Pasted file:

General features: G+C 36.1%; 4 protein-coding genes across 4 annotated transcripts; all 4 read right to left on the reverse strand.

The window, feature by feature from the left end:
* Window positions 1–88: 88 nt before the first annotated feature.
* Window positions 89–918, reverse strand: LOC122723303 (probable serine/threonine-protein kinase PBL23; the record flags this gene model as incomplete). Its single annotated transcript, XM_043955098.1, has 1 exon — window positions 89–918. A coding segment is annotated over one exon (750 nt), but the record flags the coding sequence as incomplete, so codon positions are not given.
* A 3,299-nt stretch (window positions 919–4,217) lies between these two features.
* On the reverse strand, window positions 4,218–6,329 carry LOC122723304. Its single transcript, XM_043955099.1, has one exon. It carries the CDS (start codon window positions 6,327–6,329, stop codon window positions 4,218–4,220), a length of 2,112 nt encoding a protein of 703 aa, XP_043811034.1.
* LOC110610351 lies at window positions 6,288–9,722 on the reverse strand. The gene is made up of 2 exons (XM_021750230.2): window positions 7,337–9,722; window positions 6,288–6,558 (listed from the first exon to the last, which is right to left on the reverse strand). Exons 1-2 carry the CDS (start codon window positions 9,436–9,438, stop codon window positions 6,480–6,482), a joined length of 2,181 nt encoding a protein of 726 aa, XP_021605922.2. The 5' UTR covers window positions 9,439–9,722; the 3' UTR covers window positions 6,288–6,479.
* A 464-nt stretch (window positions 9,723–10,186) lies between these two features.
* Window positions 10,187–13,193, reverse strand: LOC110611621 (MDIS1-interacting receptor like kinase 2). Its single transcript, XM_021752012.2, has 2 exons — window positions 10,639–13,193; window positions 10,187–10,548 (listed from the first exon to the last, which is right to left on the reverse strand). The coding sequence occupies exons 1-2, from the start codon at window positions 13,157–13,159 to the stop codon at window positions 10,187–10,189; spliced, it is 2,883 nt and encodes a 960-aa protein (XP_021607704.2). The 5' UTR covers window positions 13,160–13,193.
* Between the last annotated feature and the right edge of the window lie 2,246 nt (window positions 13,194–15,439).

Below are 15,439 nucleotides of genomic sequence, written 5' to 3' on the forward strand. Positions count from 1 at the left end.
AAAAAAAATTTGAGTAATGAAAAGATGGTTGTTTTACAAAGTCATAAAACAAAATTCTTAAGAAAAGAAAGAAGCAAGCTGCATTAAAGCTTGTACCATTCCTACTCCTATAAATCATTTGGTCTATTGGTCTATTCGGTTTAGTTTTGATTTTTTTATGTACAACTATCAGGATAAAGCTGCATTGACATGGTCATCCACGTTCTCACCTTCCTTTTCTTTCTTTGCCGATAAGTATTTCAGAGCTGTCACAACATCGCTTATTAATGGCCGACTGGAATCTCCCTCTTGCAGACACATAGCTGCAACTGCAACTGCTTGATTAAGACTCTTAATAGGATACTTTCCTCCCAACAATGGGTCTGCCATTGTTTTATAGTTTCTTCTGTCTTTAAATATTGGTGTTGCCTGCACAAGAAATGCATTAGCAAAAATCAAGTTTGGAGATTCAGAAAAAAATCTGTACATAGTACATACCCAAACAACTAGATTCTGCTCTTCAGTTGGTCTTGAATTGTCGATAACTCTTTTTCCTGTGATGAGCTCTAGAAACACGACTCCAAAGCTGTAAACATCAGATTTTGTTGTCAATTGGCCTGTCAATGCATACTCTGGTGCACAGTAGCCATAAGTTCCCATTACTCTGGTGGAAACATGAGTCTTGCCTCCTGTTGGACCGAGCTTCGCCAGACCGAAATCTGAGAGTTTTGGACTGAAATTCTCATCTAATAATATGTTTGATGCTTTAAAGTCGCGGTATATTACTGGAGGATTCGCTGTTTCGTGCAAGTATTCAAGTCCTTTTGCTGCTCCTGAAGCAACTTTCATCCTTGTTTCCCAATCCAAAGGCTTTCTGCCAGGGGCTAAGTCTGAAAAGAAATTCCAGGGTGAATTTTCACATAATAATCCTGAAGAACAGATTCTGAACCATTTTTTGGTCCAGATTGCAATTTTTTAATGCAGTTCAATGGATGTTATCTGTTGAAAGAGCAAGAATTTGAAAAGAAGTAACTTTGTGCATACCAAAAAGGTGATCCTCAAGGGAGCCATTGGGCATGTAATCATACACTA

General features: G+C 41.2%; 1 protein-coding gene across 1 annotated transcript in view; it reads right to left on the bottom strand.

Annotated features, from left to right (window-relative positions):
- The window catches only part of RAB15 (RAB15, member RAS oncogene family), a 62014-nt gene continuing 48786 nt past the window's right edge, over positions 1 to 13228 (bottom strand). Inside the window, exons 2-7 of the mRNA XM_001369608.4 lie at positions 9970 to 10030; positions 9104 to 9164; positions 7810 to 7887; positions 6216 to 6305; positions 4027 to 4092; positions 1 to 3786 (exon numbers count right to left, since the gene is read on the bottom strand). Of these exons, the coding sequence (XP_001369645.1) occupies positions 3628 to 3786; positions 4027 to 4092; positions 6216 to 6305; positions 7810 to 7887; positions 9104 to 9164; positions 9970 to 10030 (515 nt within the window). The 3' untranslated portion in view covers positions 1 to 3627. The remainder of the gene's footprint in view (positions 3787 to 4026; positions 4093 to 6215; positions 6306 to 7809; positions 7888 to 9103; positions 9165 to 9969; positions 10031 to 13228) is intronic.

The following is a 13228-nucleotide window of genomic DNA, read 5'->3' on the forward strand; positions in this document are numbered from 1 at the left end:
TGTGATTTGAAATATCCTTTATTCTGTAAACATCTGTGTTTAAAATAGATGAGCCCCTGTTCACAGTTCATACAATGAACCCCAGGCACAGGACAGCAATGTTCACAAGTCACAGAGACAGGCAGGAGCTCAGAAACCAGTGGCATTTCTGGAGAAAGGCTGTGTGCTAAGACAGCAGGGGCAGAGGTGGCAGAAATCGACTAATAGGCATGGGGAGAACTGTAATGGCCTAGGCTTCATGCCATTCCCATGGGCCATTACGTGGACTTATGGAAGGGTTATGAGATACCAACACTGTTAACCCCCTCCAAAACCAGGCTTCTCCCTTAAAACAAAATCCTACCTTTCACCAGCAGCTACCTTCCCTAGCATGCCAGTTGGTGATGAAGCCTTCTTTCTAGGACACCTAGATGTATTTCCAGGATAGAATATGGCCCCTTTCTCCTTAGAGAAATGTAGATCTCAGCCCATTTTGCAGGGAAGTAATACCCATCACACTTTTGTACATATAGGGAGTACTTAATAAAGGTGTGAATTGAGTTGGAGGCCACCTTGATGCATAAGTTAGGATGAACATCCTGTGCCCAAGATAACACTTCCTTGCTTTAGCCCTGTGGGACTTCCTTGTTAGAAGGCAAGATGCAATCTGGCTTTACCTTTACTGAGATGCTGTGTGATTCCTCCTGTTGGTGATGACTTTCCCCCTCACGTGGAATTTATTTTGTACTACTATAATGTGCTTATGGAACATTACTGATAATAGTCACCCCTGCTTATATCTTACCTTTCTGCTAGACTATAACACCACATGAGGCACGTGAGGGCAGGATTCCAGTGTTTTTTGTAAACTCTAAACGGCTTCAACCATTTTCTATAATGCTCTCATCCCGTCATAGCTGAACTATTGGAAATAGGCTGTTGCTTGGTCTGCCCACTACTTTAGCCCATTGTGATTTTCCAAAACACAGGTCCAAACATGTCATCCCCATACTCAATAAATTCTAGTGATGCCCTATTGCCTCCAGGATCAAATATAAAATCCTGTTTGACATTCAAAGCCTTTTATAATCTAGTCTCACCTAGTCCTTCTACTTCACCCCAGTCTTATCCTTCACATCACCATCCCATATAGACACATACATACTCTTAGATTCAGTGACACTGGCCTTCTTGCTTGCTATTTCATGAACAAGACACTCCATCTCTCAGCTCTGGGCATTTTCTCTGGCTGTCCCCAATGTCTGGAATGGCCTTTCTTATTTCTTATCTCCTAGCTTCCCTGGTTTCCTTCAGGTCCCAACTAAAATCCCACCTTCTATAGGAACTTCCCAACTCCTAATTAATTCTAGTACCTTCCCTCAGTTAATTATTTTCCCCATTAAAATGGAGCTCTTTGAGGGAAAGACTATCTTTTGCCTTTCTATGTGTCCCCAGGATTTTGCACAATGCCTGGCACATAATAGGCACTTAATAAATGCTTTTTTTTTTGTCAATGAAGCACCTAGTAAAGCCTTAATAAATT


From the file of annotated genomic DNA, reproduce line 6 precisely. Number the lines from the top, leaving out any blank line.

* On the reverse strand, window positions 4,218–6,329 carry LOC122723304. Its single transcript, XM_043955099.1, has one exon. It carries the CDS (start codon window positions 6,327–6,329, stop codon window positions 4,218–4,220), a length of 2,112 nt encoding a protein of 703 aa, XP_043811034.1.